The source-sink ratio experimental manipulation has helped to define whether a crop is limited by source or sink or co-limited by both. There is no evidence in triticale of source-sink manipulations effects on yield and yield components. Two experiments were accomplished during 2008 and 2009 growing seasons at the Universidad Autónoma del Estado de México, México, and one in 2010 at the National Institute of Agricultural Technology in Pergamino, Argentina. Two triticale cultivars (line 4 and 7) and one wheat cultivar (Tollocan) were used. Source-sink relations were modified at anthesis by thinning, degraining, shading, and total defoliation procedures. Changes in the source-sink relation affected yields in both species differentially. The changes in yield due to cultivars and treatments were explained mainly by the number of grains rather than by their individual grain weight. The number of grains was affected by all treatments in both species, while the individual grain weight was increased by thinning and degraining mainly in triticale. A greater number of fertile florets in triticale were associated with their higher rate of abortion compared to wheat. These results could help to better understand crop management and genetic improvement.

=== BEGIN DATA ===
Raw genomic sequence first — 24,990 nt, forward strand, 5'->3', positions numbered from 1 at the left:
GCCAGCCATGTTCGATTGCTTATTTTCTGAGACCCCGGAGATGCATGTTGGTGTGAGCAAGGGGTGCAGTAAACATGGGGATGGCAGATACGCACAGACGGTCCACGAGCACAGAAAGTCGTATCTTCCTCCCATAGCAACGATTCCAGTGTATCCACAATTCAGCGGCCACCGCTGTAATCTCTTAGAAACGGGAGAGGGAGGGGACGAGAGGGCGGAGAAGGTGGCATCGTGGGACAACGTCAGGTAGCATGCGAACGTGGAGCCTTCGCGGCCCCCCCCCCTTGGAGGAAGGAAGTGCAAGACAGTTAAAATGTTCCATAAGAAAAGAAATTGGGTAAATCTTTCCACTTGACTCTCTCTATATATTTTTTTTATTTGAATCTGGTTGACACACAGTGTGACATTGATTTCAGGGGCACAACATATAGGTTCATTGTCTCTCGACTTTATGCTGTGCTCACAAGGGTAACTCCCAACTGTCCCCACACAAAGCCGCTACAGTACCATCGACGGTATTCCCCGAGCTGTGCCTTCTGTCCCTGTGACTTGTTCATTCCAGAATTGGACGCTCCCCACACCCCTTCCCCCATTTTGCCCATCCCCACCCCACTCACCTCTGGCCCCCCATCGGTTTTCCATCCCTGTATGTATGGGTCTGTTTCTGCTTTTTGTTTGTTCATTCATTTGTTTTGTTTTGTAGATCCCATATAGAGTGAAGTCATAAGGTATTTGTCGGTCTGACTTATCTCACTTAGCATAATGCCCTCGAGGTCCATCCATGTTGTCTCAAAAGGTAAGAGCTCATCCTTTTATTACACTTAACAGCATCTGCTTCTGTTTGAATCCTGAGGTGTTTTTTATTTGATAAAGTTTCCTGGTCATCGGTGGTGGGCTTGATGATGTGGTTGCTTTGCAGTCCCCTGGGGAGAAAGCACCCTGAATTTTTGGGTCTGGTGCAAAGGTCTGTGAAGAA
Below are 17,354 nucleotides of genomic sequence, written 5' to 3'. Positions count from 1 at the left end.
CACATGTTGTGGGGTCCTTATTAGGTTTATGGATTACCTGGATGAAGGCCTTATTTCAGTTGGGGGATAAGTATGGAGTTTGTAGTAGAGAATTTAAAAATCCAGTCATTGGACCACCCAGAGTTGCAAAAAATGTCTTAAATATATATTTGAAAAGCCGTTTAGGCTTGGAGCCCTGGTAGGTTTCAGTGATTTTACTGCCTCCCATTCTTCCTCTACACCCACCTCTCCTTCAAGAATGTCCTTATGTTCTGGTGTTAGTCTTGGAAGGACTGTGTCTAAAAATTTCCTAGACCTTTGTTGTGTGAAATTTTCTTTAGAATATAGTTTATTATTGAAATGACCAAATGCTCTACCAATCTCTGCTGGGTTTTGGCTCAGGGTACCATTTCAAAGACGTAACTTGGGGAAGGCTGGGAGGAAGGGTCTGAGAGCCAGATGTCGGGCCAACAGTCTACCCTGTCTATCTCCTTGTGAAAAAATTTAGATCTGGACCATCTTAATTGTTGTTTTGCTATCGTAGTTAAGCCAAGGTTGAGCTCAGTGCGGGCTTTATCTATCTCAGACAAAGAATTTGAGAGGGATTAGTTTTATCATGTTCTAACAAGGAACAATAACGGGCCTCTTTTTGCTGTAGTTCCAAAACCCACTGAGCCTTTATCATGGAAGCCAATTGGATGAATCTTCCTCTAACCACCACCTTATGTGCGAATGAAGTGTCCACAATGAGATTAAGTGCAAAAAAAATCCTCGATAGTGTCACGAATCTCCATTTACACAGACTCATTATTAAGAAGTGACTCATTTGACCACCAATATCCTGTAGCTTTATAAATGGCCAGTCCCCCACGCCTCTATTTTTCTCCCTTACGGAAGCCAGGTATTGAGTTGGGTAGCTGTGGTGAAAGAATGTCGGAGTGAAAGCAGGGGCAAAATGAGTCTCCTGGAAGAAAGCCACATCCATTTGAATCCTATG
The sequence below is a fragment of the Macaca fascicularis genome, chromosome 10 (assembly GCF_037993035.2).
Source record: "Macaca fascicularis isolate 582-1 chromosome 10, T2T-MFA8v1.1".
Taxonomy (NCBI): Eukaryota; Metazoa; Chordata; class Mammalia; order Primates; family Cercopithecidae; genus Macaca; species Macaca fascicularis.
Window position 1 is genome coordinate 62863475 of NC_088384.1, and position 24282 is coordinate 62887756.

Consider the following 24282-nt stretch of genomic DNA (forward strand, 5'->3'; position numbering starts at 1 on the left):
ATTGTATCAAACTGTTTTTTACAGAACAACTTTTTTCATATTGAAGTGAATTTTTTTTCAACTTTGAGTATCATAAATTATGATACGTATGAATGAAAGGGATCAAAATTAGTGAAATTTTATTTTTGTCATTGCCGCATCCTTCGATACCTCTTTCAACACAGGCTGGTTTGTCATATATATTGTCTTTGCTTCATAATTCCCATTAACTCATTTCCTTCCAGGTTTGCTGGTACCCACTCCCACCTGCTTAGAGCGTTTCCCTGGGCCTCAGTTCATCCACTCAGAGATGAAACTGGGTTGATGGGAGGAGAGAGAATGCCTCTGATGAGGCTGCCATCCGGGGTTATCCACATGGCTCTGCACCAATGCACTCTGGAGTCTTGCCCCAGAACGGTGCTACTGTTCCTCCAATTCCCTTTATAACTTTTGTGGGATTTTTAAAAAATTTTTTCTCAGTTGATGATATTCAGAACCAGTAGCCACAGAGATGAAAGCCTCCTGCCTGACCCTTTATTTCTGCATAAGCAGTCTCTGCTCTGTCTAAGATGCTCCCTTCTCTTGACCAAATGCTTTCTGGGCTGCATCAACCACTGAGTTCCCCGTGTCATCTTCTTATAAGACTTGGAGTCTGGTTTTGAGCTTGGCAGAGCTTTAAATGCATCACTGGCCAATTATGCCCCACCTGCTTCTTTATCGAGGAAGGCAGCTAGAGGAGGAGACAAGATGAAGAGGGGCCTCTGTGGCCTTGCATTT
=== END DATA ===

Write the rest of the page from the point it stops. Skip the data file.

1. Introduction